Canadian daily National Post reports on the nomination of Steven Guilbeault, a former Greenpeace activist, as the country's new Environment minister. He had been arrested in 2001 for scaling Toronto's CN Tower to unfurl a banner for Greenpeace, which he left in 2008.


Chinese students now required to learn to think like Xi Jinping

"Xi Jinping Thought" ideas on socialism have been spreading across the country since 2017. But now, Beijing is going one step further by making them part of the curriculum, from the elementary level all the way up to university, reports Maximilian Kalkhof in German daily Die Welt.

🇨🇳 It's important to strengthen the "determination to listen to and follow the party." Also, teaching materials should "cultivate patriotic feelings." So say the new guidelines issued by the Chinese Ministry of Education. The goal is to help Chinese students develop more "Marxist beliefs," and for that, the government wants its national curriculum to include "Xi Jinping Thought," the ideas, namely, of China's current leader. Behind this word jam is a plan to consolidate the power of the nation, the party and Xi himself.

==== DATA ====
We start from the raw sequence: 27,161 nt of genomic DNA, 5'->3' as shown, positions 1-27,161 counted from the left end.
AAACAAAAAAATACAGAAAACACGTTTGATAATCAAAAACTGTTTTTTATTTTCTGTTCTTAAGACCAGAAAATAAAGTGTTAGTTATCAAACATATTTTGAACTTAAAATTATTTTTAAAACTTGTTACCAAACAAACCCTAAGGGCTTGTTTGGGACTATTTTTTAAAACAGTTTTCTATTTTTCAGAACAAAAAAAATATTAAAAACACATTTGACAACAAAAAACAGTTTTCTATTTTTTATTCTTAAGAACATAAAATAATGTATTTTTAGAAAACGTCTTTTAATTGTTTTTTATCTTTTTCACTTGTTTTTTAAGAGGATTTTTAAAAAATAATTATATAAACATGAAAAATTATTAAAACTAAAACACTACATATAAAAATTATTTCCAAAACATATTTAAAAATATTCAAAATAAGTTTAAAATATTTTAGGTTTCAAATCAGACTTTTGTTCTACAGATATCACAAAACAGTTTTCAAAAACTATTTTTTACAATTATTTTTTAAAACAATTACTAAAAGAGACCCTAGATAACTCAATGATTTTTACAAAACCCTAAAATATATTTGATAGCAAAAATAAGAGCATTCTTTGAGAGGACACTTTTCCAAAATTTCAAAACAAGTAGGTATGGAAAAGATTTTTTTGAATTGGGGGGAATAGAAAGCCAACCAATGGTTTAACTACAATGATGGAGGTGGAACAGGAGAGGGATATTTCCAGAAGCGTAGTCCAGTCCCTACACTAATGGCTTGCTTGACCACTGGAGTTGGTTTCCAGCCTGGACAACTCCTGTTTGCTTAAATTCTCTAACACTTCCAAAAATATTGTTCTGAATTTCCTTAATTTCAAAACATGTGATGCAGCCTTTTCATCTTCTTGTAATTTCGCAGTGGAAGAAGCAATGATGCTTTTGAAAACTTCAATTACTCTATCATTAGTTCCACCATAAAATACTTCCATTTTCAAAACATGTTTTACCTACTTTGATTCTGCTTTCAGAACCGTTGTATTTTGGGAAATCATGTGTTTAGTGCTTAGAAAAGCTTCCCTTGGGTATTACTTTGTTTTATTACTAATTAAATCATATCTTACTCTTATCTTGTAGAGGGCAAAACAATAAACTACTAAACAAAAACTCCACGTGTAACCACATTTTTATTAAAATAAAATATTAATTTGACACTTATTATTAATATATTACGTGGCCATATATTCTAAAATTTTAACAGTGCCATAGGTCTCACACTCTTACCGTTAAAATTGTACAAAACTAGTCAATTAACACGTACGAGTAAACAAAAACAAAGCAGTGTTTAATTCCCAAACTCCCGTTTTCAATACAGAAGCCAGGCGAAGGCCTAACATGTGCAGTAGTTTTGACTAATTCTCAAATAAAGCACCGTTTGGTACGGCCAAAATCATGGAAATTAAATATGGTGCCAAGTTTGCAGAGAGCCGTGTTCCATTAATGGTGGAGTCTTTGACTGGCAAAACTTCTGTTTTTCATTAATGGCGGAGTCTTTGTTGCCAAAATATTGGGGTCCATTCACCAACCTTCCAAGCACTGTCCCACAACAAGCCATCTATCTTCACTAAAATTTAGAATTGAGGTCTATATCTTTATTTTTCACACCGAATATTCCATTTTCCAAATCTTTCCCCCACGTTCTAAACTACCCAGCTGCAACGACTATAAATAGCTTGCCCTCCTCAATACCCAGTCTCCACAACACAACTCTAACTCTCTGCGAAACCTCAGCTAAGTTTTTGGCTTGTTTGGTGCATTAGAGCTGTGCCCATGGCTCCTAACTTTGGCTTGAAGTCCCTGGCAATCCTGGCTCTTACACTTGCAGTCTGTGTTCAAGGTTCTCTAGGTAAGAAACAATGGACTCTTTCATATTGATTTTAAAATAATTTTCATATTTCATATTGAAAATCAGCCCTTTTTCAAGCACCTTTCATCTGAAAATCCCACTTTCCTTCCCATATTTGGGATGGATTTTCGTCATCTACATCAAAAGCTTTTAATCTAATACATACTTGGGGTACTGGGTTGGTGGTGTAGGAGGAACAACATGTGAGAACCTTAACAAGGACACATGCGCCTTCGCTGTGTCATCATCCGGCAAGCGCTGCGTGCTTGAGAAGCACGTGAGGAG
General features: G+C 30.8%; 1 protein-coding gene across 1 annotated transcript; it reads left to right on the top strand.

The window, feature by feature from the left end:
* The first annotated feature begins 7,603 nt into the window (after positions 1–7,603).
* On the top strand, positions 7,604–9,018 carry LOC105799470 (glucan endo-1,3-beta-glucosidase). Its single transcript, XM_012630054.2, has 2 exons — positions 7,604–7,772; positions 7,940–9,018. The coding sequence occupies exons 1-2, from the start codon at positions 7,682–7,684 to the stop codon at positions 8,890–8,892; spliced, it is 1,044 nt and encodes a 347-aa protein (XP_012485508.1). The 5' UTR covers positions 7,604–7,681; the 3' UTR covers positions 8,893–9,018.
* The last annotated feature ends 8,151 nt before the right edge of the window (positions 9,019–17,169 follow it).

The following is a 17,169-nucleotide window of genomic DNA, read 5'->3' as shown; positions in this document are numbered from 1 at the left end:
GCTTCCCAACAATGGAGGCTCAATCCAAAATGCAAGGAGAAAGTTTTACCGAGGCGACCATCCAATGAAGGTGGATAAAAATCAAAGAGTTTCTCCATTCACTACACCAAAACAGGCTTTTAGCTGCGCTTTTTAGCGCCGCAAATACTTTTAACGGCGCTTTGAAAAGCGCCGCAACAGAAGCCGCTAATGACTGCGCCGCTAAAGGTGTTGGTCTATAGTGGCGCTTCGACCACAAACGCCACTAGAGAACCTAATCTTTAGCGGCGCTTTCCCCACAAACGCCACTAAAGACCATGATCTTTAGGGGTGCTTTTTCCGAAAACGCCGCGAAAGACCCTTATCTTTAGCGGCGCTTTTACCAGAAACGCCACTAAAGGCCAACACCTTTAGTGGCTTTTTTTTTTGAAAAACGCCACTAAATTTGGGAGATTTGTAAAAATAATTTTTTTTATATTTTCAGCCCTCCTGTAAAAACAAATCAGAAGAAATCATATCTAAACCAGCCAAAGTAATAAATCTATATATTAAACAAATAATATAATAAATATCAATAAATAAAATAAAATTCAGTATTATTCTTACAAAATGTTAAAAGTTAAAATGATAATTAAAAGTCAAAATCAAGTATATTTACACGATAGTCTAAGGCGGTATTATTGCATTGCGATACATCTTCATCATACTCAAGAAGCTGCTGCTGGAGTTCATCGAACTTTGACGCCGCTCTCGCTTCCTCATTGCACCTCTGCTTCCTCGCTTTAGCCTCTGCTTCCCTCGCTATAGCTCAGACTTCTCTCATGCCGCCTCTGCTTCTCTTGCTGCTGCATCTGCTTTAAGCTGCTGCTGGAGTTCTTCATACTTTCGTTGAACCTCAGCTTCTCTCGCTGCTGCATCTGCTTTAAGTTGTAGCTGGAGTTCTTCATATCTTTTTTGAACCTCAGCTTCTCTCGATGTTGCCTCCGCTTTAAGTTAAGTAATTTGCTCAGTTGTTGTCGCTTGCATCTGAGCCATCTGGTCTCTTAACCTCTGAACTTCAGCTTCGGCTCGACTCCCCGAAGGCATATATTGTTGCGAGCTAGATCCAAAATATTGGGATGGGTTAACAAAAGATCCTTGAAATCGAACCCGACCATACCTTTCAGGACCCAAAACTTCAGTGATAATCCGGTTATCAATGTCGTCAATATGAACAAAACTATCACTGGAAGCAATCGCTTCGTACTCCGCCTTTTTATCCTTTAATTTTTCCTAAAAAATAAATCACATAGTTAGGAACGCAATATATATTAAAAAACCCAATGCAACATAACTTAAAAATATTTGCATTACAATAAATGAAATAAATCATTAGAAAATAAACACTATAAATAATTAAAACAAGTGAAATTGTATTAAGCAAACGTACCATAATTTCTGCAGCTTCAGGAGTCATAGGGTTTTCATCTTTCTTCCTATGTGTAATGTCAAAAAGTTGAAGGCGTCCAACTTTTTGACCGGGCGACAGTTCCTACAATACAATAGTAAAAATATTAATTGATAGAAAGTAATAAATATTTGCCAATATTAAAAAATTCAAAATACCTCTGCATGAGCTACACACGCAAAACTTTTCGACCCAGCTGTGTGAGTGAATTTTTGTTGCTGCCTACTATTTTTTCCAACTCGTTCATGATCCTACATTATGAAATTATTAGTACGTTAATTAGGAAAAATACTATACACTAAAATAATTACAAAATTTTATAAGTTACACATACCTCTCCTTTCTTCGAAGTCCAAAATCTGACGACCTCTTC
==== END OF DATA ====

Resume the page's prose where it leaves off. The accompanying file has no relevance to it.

📚 Starting in September, the country's 300 million students have had to study the doctrine, from elementary school into university. And in some cities, even that doesn't seem to be enough. Shanghai announced that its students from third to fifth grade would only take final exams in mathematics and Chinese, de facto deleting English as an examination subject. Beijing, in the meantime, announced that it would ban the use of unauthorized foreign textbooks in elementary and middle schools.

⚠️ But how does a country that enchants its youth with socialist ideology and personality cults rise to become a world power? Isn't giving up English as a global language the quickest way into isolation? The educational reform comes at a time when Beijing is brutally disciplining many areas of public life, from tech giants to the entertainment industry. It has made it difficult for Chinese technology companies to go public abroad, and some media have reported that a blanket ban on IPOs in the United States is on the cards in the next few years.

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"I'm a footballer and I'm gay."